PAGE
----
Julie and her team, along with Barb Cowey, regional coordinator from PIRSA, have been working extremely hard to develop a master plan and are looking at different grant funding opportunities to help expand the business model and maintain self-sufficiency. I would like to place on the record my support for this program going forward as I believe it will be beneficial for tourism, education and ecology in the Riverland into the future.

During the committee's time in the Riverland, it was fantastic to visit those doing innovative work, like Mr Richie Roberts from RNR Farms. RNR Farms is a relatively new operator in the region, and Richie credits the round 1 and round 3 SARMS grants he received for giving him the courage to grow blueberries on a commercial scale under shade cloth, a fruit not typically associated with the Riverland. His farm now supplies blueberries to all the major South Australian supermarkets. If you pick up a punnet of blueberries with your weekly shop in November and December, chances are they come from RNR Farms. By the way, I can strongly recommend them, having sampled the sweet berries straight from the plant.

We were also able to witness innovative research being carried out at the Australian Almond Centre of Excellence. This national research centre houses a 60-hectare experimental and demonstration orchard. The committee was joined by the CEO of the Almond Board of Australia, Tim Jackson, and SARDI research scientist Mark Skewes. Mark and Tim guided the committee around the orchard, explaining the different field trials in place and the use of technology such as lasers and drones to deter pests. This important research is vital to supporting the whole of the Australian almond industry.

The committee then visited the Loxton Research Centre, a valued research and innovation hub for the region. The committee walked through the experimental farm at the centre and heard about the valuable work being done by PIRSA employing predatory insects rather than pesticides. My colleagues and I were also pleased to hear about their collaborative work with the local community, such as the recent drone challenge with Riverland high schools in which students were asked to respond to a simulated infection on a demonstration citrus orchard.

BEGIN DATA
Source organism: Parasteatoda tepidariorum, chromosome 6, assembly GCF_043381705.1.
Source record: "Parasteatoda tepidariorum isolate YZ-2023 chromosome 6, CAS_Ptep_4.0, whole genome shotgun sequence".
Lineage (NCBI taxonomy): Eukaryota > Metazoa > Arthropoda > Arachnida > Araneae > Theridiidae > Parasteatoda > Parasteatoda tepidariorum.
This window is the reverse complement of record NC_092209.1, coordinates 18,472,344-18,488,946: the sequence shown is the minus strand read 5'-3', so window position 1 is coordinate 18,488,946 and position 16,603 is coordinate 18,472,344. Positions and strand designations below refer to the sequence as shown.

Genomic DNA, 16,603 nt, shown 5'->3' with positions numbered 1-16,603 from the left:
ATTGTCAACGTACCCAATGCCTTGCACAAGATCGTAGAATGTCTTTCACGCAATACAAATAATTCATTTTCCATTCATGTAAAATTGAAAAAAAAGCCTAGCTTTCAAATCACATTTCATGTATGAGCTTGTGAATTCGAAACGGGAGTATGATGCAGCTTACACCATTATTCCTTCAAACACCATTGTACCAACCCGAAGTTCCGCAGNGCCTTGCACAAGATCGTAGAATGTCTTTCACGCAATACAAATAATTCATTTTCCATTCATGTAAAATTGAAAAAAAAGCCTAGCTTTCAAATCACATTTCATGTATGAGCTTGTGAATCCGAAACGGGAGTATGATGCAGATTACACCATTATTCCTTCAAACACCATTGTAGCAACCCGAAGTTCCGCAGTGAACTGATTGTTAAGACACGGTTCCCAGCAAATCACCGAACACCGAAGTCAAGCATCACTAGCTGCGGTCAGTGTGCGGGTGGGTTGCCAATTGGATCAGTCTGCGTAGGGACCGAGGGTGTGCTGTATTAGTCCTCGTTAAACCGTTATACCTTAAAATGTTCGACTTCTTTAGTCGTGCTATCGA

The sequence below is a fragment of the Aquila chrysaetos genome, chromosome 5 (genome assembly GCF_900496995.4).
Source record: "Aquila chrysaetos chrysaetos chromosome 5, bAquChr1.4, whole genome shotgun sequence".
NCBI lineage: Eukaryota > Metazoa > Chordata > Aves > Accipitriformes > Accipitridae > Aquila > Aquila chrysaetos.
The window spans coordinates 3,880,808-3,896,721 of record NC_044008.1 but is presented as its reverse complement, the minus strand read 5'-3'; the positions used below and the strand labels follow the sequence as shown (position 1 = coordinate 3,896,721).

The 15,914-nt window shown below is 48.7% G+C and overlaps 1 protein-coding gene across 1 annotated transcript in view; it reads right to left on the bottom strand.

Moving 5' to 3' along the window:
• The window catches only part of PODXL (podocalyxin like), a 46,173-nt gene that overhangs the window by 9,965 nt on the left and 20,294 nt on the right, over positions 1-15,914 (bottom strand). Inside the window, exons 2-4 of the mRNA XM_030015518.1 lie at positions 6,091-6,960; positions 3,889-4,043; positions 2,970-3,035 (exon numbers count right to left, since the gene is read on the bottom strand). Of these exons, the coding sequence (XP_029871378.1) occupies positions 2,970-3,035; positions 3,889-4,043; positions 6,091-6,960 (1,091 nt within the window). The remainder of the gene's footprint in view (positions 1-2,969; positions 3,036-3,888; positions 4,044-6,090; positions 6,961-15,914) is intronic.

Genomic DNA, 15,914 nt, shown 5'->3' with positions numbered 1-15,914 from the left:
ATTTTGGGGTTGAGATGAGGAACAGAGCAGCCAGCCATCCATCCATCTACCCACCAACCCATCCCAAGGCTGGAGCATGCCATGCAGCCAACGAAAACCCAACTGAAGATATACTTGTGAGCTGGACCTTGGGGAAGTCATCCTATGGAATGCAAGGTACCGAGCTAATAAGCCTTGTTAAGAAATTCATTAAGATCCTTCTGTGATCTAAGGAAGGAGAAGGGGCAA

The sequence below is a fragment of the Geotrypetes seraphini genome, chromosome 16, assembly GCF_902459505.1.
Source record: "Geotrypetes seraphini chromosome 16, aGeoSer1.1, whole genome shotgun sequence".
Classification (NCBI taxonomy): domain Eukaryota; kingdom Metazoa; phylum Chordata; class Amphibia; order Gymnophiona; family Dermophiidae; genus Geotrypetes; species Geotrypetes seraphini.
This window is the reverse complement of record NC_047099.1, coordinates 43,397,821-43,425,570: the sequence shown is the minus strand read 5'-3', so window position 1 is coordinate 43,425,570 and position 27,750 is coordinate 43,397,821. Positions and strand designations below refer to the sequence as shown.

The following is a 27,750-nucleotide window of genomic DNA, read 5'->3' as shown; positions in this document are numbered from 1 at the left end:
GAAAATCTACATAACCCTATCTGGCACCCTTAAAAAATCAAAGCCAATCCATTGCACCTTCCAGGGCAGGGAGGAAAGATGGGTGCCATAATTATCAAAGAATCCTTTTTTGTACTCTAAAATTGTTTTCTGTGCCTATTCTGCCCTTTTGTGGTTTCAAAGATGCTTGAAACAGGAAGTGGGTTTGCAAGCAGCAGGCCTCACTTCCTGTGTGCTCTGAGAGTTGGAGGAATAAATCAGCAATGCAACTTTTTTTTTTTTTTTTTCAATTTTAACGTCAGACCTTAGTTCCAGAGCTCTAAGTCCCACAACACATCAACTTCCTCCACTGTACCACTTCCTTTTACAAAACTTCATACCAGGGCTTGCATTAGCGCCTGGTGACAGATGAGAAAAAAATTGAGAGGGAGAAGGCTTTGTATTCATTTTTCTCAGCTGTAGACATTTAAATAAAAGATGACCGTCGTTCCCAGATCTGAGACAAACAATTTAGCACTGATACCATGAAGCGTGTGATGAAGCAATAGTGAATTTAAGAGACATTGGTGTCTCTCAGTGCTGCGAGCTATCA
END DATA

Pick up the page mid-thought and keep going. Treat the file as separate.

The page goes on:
Also at the research centre, we heard from local grower and Chair of the Riverland Fruit Fly Committee, Jason Size, and Biosecurity SA's Incident Controller for the Fruit Fly Emergency Response Program, Rob Baker. Fruit fly remains a major risk to the Riverland, with growers still being impacted by current outbreaks. Rob and Jason gave the committee a thorough presentation on PIRSA's fruit fly eradication efforts and the aggressive action being taken to hold onto South Australia's fruit fly free status. This is so important to the local growers. Fruit fly free status not only is a brilliant marketing advantage but it also reduces the cost from spraying and management of the produce.

The final stop on the trip was the Renmark Paringa Council, where the committee spoke with Tarik Wolf and Tim Pfeiffer about the work being done to upgrade the council's 38-kilometre levee system. They demonstrated to the group the sophisticated mapping software being used to examine the levee system, identify levee defects and prioritise remedial work. Renmark's position on the flood plains makes it more vulnerable than neighbouring areas, and challenges lie with the levee system being located on a mixture of council, Crown and private land.

The lack of easements on private land presents concerns, but landowners realised the gravity of the situation and were cooperative. Land access is something that will need to be considered when looking at future management and maintenance of the levee system. The committee then had the opportunity to inspect the levee works being undertaken behind the Renmark district hospital.

The spirit of collaboration throughout the Riverland stood out to the committee members and my colleagues on the trip. It was clear that all the people the committee spoke to share a deep love of the region, as do I, and want to ensure the safety of the community in uncertain times. In January this year, committee staff checked in with some of the people we spoke with as a group to see how they fared following the peak. It was heartening to hear from Tim Pfeiffer of Renmark Paringa Council that the local community had shown the council great love and support on social media, and it was even more heartening to hear that largely the people the committee visited back in November were spared any significant damage to their properties or livelihoods by the floodwaters.

On behalf of the committee, I would like to thank those who shared their knowledge and experience with us during the trip and the months that followed. I would like to take this opportunity to encourage people to visit the Riverland and take advantage to see the Pike Floodplain, the Murray River flowing and the general beauty born from the wet weather. It is an experience we hopefully will not encounter again for some years, but please come and make the most of the Riverland.

I thank the members of the committee for coming out to the Riverland. I enjoyed sharing my region with you and I thank the committee staff, Alison Meeks and Dr Amy Mead, for arranging the visits. I commend this report to the house.

Debate adjourned on motion of Hon. I.K. Hunter.